Suze Rotolo, the musician’s first muse, has written an entertaining memoir about their love affair that is also a remarkable portrait of living and making art in the 1960s.
By Stephanie Zacharek / April 26, 2008
Face it: The art — or is it more of a science? — of dissecting Bob Dylan is a man’s game. Most of the Dylan scholars (both the smart and the lame ones), the rock critics who have collectively spent several lifetimes wrestling with his lyrics, the civilian gasbags who hold forth at dinner parties whenever his name is even mentioned, are men. I used to have an officemate who, whenever he wanted to take a break from doing actual work (which was shockingly often), would march into my office singing some random Dylan lyric and challenge me to name which song it came from. I know women who love Dylan’s music as much as anyone else does, but I’ve never met one who felt the need to be a walking, talking sack of trivia.
So whether she knows it or not — and I suspect she does — Suze Rotolo has taken something of a risk in writing a memoir of the time she spent in the early ’60s as the girlfriend of the Great Man. There are going to be people out there who think she’s just cashing in on her role as a handmaiden to genius. But “A Freewheelin’ Time: A Memoir of Greenwich Village in the Sixties” is only partly about Dylan. Rotolo has written a perceptive, entertaining and often touching book about a remarkable era in recent American cultural history, about a way of living, of making art, that couldn’t have happened at any other time or in any other place.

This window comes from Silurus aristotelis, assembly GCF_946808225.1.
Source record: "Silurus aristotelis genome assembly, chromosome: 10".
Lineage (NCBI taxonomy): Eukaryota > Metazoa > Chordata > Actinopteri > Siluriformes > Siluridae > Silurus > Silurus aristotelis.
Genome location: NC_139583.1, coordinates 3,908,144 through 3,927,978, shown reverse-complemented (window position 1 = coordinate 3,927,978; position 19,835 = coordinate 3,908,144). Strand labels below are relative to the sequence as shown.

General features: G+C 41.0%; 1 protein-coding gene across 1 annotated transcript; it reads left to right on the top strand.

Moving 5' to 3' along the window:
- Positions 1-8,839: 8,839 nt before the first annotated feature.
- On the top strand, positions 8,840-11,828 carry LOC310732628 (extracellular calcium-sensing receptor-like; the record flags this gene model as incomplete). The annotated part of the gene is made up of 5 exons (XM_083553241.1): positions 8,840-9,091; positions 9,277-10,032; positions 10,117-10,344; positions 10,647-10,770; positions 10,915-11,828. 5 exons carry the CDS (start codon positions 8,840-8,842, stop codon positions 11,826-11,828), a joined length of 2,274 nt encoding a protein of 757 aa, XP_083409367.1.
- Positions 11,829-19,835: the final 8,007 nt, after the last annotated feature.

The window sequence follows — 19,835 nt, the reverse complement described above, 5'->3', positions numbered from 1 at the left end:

This is about as far from a juicy tell-all as a memoir can get: Rotolo does share some private details of the story of her romance with Dylan — the two met in 1961, when Rotolo was 17 and Dylan was 20, and were a couple for some four years — but her approach is so sensitive, discreet and affectionate that she never comes off as opportunistic. This is an honest book about a great love affair, set against the folk music revival of the early 1960s, but its sense of time and place is so vivid that it’s also another kind of love story: one about a very special pocket of New York, in the days when impoverished artists, and not just supermodels, could afford to live there.
Read all of it here. / salon.com
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